As stated, the present invention may be incorporated in jewelry using conventional prong or channel settings. A diamond mounted in accordance with the present invention may be assembled into a ring, bracelet or other jewelry and replace a stone of substantially greater size. A typical prong setting which can be used with the present invention is shown in FIGS. 6 and 7. The setting depicted in FIG. 6 and 7 can represent a ring, bracelet, pendant or the like, the configuration not being part of the present invention. It is further understood the size of the jewelry base may be customized to conform to the size of the stones being mounted.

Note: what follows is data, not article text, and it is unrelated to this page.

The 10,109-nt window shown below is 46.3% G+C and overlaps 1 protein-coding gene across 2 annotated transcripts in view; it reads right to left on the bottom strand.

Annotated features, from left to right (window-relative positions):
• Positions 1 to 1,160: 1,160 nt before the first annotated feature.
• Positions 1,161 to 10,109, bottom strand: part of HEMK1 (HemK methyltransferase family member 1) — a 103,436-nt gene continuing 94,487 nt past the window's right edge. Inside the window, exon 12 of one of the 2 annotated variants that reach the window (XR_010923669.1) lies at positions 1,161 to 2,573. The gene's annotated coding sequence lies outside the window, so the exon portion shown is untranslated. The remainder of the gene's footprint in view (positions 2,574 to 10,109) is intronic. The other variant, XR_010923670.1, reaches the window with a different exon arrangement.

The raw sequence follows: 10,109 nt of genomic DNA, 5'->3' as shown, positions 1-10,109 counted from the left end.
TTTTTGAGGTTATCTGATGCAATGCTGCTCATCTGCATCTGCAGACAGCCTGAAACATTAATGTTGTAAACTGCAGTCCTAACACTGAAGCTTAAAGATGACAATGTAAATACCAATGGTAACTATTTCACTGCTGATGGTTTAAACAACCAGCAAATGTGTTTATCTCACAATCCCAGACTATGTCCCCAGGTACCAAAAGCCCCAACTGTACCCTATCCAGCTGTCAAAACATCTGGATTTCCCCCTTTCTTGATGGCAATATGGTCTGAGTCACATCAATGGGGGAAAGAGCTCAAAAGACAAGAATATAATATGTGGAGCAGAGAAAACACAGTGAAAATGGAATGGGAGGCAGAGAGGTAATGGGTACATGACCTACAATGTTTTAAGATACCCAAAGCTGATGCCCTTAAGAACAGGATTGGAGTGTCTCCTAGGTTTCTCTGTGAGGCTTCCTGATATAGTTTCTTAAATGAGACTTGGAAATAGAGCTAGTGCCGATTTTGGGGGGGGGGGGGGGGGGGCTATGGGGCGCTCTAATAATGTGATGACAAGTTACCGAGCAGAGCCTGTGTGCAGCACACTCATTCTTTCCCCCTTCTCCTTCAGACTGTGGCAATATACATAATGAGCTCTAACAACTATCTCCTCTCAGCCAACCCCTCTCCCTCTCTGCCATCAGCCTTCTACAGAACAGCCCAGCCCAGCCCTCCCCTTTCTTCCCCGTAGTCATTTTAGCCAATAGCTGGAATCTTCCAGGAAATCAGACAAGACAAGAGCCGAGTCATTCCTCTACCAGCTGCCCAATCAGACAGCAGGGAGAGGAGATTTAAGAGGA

The frame or base 40 is adapted to receive a plurality of adjacent assemblies of diamonds 10 each mounted within a respective collar 20. A plurality of tapered openings are uniformly disposed through base 40, each being adapted to snugly receive a partial conical section 29. Surrounding each tapered opening 41 is a set of prongs 42 which will be tightened against outer edge 28 of collar 20 so that the tips 43 will grip or otherwise impose pressure upon outer concentric surface 24 of collar 20. Frame 40 may be produced in a variety of shapes and sizes, and from various types of material to enhance the decorative effect of the jewelry piece. However, any such assembly must include a suitably shaped frame 40 with tapered openings 41 for accommodating partial conical sections 29. Frame 40 may be formed of a relatively inexpensive metal if the gemstones are positioned so densely that frame 40 is not see in the finished piece. Otherwise, frame 40 is to be made from a decorative material, such as gold or platinum.